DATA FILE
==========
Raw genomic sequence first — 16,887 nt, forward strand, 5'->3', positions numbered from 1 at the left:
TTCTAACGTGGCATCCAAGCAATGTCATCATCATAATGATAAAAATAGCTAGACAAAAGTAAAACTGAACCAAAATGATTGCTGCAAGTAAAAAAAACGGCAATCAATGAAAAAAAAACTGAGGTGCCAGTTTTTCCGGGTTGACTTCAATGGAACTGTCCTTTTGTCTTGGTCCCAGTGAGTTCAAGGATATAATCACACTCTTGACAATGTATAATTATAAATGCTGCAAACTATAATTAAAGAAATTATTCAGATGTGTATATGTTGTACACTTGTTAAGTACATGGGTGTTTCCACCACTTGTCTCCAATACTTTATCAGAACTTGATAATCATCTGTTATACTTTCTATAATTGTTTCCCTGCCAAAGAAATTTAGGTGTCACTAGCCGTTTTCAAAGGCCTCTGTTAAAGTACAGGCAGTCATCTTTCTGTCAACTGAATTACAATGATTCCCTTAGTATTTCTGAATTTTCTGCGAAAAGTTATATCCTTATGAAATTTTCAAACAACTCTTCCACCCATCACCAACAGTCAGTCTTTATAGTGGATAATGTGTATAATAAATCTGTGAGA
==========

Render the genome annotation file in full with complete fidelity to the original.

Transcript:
Raw genomic sequence first — 16,887 nt, forward strand, 5'->3', positions numbered from 1 at the left:
TTCTAACGTGGCATCCAAGCAATGTCATCATCATAATGATAAAAATAGCTAGACAAAAGTAAAACTGAACCAAAATGATTGCTGCAAGTAAAAAAAACGGCAATCAATGAAAAAAAAACTGAGGTGCCAGTTTTTCCGGGTTGACTTCAATGGAACTGTCCTTTTGTCTTGGTCCCAGTGAGTTCAAGGATATAATCACACTCTTGACAATGTATAATTATAAATGCTGCAAACTATAATTAAAGAAATTATTCAGATGTGTATATGTTGTACACTTGTTAAGTACATGGGTGTTTCCACCACTTGTCTCCAATACTTTATCAGAACTTGATAATCATCTGTTATACTTTCTATAATTGTTTCCCTGCCAAAGAAATTTAGGTGTCACTAGCCGTTTTCAAAGGCCTCTGTTAAAGTACAGGCAGTCATCTTTCTGTCAACTGAATTACAATGATTCCCTTAGTATTTCTGAATTTTCTGCGAAAAGTTATATCCTTATGAAATTTTCAAACAACTCTTCCACCCATCACCAACAGTCAGTCTTTATAGTGGATAATGTGTATAATAAATCTGTGAGA